Burying Detail by Steve Batson
Cold and wet. It was very cold and very wet along the Columbia Pike. The false autumn
had passed quickly, like the army that followed it into Tennessee. December in Tennessee
comes hard and lasts long. The small boy was dressed in huge pants and a long worn
overcoat. Rags adorned callused feet that were sore and swollen from walking and work.
They had come many a dangerous mile since leaving Nashville. He swung the pick, a tool
that was as large as he was, at the cold hard ground.
"I don' like it Pa, he said, Why Pap send us off up here in the cold."
"Pap got his reasons," the huge man said, "You knows it and I does too.
Yes sir, Pap got his reasons and he got the sight. So it best you always listen to him. He
sent me to take care of you and you to use the sight to know what we come to do."
"Yes sir, I knows, I just cold and tired," said the young boy, "You
reckon we ever gonna cross Jordan, Pa? Don't you think that we just oughta go on back to
wherever we come from and light? Seems like I ain't never been nothin' but hungry and
"Yes sir you right. Seems like we been hungry and cold forever, but best I can
reckon, that a lot of what freedom is boy. Hungry and cold and half-naked and empty.
Nobody to tell you what to do and nothin' to do but die. But Pap say it's worth it and I
reckon, he right" said the big man.
"What you think Pa, is it worth it?"
"Is it deep enough yet?" the big man asked.
"Yes sir I reckon so."
"Laudy me," said the big man, "I ain't never seed so many boys dead in
my life. Good thing for cool weather if it gotta be. Well, we just about to the end. What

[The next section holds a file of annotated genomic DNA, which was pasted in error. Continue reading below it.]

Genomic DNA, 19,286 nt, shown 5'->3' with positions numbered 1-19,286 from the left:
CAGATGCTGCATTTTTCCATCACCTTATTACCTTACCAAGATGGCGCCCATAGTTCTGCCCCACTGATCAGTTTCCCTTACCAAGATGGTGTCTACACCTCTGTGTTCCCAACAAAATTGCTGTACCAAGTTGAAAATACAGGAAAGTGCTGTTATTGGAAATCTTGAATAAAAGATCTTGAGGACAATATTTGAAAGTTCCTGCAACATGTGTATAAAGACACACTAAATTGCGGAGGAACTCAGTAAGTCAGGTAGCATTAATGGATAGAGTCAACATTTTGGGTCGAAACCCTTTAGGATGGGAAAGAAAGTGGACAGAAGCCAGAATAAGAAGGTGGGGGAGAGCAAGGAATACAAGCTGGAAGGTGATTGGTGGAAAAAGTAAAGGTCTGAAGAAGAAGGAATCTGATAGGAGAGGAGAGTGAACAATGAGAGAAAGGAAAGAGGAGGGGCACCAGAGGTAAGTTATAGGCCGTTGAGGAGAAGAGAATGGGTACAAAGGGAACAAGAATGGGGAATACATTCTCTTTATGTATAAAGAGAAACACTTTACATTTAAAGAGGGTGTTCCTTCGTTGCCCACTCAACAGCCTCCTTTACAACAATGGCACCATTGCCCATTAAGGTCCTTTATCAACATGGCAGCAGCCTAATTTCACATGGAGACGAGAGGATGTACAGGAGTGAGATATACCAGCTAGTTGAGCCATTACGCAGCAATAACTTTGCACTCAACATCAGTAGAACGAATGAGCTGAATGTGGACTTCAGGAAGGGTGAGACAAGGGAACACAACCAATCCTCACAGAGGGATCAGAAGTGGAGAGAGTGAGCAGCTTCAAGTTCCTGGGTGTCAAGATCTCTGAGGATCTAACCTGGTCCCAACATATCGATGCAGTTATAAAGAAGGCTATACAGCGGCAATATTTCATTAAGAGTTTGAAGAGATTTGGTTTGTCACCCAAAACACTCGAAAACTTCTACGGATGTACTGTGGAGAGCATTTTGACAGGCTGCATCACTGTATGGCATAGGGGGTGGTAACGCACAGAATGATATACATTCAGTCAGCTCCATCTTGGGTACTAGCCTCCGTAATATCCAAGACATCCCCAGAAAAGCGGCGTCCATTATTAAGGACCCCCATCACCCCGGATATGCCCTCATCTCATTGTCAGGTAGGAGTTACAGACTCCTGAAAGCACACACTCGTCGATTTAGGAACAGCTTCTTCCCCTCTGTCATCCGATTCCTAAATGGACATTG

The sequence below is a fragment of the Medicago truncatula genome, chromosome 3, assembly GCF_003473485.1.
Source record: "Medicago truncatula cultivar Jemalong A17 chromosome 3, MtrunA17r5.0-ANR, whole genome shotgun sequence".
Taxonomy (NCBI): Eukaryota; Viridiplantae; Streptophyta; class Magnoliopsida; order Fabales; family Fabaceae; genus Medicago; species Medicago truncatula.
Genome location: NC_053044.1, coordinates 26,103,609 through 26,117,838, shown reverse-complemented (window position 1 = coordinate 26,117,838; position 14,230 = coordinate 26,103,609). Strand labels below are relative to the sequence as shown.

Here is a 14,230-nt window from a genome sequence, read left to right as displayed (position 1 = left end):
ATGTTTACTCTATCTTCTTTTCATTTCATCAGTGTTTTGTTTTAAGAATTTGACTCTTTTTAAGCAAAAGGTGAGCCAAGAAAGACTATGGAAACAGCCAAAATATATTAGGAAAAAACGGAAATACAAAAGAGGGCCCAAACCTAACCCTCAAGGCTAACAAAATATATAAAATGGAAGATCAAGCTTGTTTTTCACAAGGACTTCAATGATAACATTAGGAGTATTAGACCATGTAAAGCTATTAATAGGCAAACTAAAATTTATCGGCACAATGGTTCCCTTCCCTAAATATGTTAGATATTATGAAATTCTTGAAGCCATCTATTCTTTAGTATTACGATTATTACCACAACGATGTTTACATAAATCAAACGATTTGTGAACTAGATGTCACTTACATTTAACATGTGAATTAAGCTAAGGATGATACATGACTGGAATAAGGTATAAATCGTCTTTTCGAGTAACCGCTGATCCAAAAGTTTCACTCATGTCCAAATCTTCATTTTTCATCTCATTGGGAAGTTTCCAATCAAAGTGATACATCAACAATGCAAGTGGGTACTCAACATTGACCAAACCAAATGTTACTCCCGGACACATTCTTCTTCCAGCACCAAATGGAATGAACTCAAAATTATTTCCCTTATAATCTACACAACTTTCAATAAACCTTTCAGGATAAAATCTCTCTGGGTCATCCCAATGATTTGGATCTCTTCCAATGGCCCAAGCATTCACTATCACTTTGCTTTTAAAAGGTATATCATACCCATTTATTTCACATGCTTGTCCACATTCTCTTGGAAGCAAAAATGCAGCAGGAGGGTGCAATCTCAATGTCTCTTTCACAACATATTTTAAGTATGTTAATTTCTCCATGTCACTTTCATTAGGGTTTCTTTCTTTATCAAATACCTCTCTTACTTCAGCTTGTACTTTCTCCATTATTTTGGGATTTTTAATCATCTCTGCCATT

you say? Is it time yet? Is this the place?"
"Seems like it to me" the boy said. "I seen em right off the first day
we was here, but . . . Yes sir. Now is the time."
"Which ones is it?" the man replied.
"Them two boys over yonder by the dirt wall. You know I called them the brothers.
The one holding the others head like that. C'mon Pa, I don't know why but that who Pap
sent us to Tennessee to find. Them two. Once we buried them, then we can go on back and
The big man went over to the two boys frozen in death. "Lordy me, they just boys,
not much older you child. I reckon we lucky not to be born white if it comes to this. We
ain't never gonna get them apart son. Move them gentle over to that hole we done
The rigid bodies held together like a beautiful statue. Both long dead, The one with
his head in the other's lap had died from the slow leaking hole in his chest. The other
one sitting . . . his back shot to pieces from the fire storm of lead that engulfed him as
he protected the head of the other.
"Say the words boy," said the man, "the words Ma taught you to say for
"In my Father's house are many mansions, if it were not so I would have told you,
I go to prepare a place for you and I will come again . . . Into your hands we commend the
spirit of these men. Go with them and bring them unto your hand." The boy began to
sing, but his eyes moved to the ground. "Look Pa, on the ground here under 'em . . .
two little sacks and six marbles. I don't know why Pa, but this is what Pap sent us
"Pick 'em up boy and let's get these boys laid down as best we can."
The boy picked up the marbles and put three in each sack, he knew just which three went
in just which sack. Boy or not, he would never play with these toys. He would tell no one
but Pa and Pap about them. He would need them in the future. He could not say when, or for
what, but he would need them. Pap had taught him that much about the sight. Sometime you
just know what to do, only later do you know why and you never really understand it. But